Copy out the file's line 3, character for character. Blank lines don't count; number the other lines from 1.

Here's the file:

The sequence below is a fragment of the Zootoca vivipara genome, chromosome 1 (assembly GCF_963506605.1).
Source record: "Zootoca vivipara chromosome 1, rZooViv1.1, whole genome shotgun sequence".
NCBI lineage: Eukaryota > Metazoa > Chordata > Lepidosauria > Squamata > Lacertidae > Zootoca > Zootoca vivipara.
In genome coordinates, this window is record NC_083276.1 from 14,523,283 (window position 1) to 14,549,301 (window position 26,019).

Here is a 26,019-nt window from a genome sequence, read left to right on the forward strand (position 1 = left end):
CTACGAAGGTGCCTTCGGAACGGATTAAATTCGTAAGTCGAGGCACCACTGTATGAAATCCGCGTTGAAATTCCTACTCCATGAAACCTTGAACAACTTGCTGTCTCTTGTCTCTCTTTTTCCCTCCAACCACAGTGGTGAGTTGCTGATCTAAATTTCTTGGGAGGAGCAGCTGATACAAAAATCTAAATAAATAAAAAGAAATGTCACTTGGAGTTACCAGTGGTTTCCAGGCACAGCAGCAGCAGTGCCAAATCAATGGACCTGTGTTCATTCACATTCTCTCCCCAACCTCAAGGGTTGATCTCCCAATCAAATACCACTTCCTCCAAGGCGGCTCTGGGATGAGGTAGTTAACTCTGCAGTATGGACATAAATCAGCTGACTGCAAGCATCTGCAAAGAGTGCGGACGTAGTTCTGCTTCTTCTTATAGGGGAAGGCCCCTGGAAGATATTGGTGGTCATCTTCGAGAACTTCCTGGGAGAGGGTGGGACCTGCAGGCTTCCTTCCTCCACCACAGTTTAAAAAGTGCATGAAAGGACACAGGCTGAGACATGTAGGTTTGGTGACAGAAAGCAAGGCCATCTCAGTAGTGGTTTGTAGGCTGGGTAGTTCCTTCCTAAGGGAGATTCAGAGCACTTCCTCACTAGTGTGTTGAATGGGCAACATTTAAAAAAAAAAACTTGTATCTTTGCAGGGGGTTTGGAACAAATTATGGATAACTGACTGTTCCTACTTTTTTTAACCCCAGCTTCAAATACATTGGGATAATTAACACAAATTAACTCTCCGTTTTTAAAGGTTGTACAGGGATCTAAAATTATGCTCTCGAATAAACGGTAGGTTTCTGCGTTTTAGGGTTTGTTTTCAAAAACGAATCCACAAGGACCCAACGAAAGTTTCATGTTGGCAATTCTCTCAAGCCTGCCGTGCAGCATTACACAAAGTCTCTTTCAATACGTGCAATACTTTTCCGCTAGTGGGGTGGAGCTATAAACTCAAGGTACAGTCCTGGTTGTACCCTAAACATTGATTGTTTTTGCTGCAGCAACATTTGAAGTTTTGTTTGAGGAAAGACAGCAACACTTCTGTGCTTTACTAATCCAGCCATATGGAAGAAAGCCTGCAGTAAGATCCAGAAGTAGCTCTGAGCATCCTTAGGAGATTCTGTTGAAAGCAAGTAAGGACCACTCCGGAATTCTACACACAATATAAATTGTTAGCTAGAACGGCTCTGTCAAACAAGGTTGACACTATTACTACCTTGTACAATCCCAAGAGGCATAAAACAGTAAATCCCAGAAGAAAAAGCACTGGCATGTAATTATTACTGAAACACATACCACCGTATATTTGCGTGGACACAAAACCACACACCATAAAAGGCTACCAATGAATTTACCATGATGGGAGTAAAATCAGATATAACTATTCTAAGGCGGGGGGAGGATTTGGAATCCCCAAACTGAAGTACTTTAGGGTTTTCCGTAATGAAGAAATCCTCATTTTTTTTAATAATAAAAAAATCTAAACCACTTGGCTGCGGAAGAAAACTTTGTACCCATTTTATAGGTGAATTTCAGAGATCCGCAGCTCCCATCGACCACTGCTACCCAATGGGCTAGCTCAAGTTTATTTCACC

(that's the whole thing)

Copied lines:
NCBI lineage: Eukaryota > Metazoa > Chordata > Lepidosauria > Squamata > Lacertidae > Zootoca > Zootoca vivipara.